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A Brief History of the Strapless Wedding Dress

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Image by Leyla Novini
Image by Leyla Novini

Racked is no longer publishing. Thank you to everyone who read our work over the years. The archives will remain available here; for new stories, head over to, where our staff is covering consumer culture for The Goods by Vox. You can also see what we’re up to by signing up here.

If you happen to be a bride who's not into strapless gowns, good luck to you. Kate Berry, the style director for Martha Stewart Weddings, recently estimated for Salon that 75% of all the wedding dresses out there nowadays are of the strapless variety, which means you are going to be hard pressed to find a sleeve of any kind if covered arms are your druthers.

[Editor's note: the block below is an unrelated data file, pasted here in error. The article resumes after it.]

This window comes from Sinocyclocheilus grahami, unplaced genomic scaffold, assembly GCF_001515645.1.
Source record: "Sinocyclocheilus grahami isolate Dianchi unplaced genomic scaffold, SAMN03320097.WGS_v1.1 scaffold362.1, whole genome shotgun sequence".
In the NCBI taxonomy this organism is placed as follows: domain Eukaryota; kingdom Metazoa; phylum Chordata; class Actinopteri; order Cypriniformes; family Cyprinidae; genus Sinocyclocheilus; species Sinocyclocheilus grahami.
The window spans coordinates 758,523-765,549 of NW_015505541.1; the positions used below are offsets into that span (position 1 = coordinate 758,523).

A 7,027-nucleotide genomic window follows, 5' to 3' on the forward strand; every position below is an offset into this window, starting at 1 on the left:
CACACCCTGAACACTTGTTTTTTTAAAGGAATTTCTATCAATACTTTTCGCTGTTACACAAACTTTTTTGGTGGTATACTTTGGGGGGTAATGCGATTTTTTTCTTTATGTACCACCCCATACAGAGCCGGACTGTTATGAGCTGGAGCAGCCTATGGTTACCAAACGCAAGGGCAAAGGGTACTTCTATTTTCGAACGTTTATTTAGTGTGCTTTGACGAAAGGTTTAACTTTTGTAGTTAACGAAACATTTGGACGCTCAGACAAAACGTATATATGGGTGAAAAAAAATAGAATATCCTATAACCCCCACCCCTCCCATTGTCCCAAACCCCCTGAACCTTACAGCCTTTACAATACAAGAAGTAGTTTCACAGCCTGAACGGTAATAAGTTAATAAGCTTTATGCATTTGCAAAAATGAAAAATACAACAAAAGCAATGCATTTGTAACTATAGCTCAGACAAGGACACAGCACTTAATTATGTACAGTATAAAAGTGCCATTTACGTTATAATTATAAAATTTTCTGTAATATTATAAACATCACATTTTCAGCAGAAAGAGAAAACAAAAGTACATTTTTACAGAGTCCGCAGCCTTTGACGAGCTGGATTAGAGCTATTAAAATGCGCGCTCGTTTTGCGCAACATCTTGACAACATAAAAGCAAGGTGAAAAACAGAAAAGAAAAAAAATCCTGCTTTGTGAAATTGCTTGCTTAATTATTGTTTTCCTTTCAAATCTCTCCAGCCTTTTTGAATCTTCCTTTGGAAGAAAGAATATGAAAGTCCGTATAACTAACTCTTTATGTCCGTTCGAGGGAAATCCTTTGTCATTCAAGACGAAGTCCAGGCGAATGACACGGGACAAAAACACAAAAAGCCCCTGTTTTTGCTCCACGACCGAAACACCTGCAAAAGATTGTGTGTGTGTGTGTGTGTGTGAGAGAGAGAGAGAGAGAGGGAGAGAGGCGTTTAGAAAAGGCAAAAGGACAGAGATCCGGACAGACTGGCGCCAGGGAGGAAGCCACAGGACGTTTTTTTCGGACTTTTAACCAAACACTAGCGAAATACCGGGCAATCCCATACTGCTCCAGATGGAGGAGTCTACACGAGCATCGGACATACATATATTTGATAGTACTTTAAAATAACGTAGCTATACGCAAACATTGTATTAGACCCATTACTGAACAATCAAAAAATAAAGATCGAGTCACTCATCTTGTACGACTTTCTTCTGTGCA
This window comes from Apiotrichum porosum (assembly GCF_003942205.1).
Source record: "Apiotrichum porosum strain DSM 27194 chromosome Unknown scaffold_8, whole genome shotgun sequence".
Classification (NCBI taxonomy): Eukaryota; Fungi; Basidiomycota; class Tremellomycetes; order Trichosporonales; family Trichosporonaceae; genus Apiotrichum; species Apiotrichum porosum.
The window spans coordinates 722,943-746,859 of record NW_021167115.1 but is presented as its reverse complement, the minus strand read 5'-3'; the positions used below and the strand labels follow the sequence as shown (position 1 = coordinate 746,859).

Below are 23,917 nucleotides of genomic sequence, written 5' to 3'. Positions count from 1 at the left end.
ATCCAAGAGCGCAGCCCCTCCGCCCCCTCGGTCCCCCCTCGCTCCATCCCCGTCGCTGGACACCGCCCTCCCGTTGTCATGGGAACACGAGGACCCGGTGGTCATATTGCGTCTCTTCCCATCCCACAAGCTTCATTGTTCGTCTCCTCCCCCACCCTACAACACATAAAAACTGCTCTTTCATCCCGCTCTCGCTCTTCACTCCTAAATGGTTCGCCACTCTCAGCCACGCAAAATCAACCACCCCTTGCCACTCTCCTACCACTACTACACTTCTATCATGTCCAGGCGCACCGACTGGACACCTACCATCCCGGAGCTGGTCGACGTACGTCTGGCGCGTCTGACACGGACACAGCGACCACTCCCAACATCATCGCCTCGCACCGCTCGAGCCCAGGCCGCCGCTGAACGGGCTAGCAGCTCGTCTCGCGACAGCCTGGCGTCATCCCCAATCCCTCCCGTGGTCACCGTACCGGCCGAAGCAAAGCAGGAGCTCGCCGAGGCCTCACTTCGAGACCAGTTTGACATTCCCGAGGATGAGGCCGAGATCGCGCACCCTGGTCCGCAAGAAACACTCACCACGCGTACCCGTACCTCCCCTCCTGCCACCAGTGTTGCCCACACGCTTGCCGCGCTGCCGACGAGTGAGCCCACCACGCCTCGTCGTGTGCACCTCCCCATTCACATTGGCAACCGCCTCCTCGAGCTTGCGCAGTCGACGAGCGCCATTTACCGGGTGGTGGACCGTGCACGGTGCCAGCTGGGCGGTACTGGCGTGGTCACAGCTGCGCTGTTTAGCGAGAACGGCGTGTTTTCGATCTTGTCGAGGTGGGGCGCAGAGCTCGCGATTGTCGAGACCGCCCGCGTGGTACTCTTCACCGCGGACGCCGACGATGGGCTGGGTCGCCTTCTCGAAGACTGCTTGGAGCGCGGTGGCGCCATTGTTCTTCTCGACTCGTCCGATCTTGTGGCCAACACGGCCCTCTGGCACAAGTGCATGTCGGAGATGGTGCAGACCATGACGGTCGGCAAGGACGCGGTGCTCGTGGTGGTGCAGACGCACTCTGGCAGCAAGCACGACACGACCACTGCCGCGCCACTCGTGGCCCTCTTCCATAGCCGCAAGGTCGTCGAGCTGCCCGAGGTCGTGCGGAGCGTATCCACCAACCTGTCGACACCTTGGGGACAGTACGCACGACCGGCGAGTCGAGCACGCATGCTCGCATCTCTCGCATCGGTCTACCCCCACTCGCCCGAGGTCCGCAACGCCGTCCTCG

So when did strapless become such a thing? We spoke with Dan Rentillo, style director at David's Bridal, who told us the trend began to emerge in the mid '90s. Back when the social and religious rules that insisted on brides being completely covered began to shift in the '60s, so did wedding gown designs. Dresses went from the demure small-waisted, full-skirted options popular in the '50s to short shifts in the '60s, full princess skirts with "leg of mutton" sleeves in the '80s, and eventually what to we have today. Once the social rules changes, Rentillo says, "shoulders now had the option of being slightly covered (cap sleeves, wide straps, portrait collars) to completely bare—strapless, halter, spaghettis straps, one-shouldered."

How long will this trend be sticking around for? It's been going 15-years strong, and Kim Forrest, the editor of WeddingWire, told Salon that now the silhouette “is the standard for wedding dresses and that won’t change anytime soon.” So get those weights out, ladies. Strapless is here to stay.
· All Weddings Week coverage [Racked]
· Say Yes to a Different Dress [Salon]